There were a pack of vagabonds, some of them French refugees, and one of them a so-called Polish nobleman named Jean du Seine, who were up to all kinds of mischief. Van der Stel says of them that "in order to lead a lazy and indolent life, under the cloak of being zealous members and supporters of the Protestant Faith, they had obtained a passage to the Cape in the Company's ships." (Here van der Stel adds that he casts no reflection on the good Huguenots.) "But these others," he continues, "had taken no trouble to find a living or attend to farming, and did not fulfil the expectations of the Company." Among them were the murderers of Corporal Jacob Cloete. They lived in the mountains like brigands, with a price upon their heads, and made a living by bartering or stealing cattle from the natives and selling them to the settlers. They even pretended they were the Company's servants, with the result that the Hottentots became angry and distrustful. Van der Stel tried his best to capture the scoundrels, but the settlers concealed them because they wanted cheap cattle. The natives began to take revenge, and poor van der Stel had endless trouble with them; while on the other side the Directors blamed him for forbidding the cattle traffic.

But for the end of this great three-cornered quarrel between settlers, Company, and Governor, we must wait until the next chapter. Let us first finish with Simon van der Stel. We see the man he was in a hundred different ways. We see him sending expedition after expedition to explore the interior; but more we see him, himself an explorer, penetrating far into Namaqualand, winning from the Namaquas the great secret of the Orange River, which van der Stel was the first to place upon the map of Africa, and [139] bringing back with him a sample of the copper ore which would one day become an important source of colonial wealth. It was a great achievement this journey, and van der Stel and his devotion to knowledge may be measured by the pains he took to make his exploration successful. Think of it! The Governor sets out with fifteen wagons, eight oxen in each, eight carts, and his own coach. He takes with him a hundred spare oxen, besides twenty horses and mules, and a boat for crossing the rivers. He has besides over a hundred followers, sixty of them Europeans, and to inspire respect among the natives two small cannon form part of the train. Thus equipped he passes north over mountain range and river valley, travelling slowly but surely, week after week, month after month. The party lived on the flesh of the hippopotamus and the eland that then roamed over country which now supports vineyards and cattle farms. Sometimes they come on a herd of elephants, sometimes on a tribe of bushmen hunting buck with their poisoned arrows. Once a rhinoceros charges the Governor's carriage. He jumps out and the beast makes for him; but is turned aside by a bullet, and charges on in the blind, furious way rhinoceroses usually charge, heedless of the hail of musket-balls that follows him. Always north until the rich mountain valley region comes to an end, and the party enters a country desolate indeed, the parched rocks and sand and aloe bushes of Namaqualand. the water grows salt so that neither man nor beast can drink it; the native guides are sulky and want to turn back. Yet van der Stel presses on, in the drought and heat of midsummer, and refuses to go back until he has found the copper mountains and explored the coast for a harbour. Then only he retraces his steps, leaving the bleaching bones of many of his cattle behind him, and marches for eighteen days over the salt desert, with only bitter water to drink, until he reaches [140] the first fresh river, the Elephant. It was a journey of five months, and by it van der Stel had learned more than any one ever knew before of the interior.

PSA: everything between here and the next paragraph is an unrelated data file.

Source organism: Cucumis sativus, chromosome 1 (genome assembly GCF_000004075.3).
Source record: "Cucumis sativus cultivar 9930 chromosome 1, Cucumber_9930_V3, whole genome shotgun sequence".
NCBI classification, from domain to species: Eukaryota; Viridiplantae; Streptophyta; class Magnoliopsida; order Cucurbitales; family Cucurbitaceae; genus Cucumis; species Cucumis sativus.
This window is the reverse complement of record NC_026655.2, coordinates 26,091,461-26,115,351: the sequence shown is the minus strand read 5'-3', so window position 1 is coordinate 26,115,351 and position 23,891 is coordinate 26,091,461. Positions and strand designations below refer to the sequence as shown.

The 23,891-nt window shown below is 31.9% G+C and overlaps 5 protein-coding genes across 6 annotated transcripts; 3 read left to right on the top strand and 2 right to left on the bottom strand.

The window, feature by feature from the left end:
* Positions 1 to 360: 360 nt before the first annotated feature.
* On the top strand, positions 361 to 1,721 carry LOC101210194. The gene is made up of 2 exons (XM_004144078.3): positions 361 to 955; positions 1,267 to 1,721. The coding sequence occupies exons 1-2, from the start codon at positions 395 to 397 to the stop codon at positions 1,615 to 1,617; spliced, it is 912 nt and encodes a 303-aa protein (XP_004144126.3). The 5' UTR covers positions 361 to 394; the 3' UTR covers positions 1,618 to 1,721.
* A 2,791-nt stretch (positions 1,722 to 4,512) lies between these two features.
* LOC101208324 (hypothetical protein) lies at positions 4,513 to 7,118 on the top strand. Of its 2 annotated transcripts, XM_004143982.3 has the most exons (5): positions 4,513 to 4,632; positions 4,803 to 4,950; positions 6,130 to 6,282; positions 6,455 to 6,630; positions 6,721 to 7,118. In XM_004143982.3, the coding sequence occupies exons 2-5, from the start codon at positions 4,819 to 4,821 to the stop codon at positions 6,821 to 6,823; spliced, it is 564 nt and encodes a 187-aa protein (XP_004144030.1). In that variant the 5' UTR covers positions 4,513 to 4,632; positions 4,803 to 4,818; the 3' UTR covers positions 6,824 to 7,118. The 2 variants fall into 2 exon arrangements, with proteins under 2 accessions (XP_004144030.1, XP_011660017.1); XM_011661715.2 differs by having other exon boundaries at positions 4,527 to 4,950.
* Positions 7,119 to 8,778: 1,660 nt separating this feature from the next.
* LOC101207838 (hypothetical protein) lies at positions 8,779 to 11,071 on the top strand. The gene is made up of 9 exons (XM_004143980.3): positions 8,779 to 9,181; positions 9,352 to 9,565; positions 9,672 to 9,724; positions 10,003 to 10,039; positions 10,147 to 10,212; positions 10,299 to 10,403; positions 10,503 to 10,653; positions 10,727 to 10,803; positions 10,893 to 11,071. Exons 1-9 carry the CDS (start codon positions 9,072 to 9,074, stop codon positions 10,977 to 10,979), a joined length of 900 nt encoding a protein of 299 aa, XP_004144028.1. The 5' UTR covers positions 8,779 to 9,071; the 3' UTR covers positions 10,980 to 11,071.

Then we find van der Stel sending ships to explore the coast as far as Natal; building a new hospital for the sick, and making the poor fellows comfortable by a thousand attentions; looking after the natives; encouraging agriculture; trying to eradicate sheep diseases; making the best wine in the country; building schools and churches; offering prizes to the children; carrying out engineering works to supply the ships with water; irrigating; clearing bush; planting forests of oak; making wise laws; and governing in all ways with the sagacity, justice, and moderation of a great man. Surely we need not—as Dr. Theal seems to do—grudge him his title to fame, or the rewards of his labours in his beautiful farm of Constantia cut out of the wilderness, which remains to this day a monument, not of his greed—as Dr. Theal suggests,—but of his honourable enterprise, and of his love for the adopted country in which he laboured so long and so well.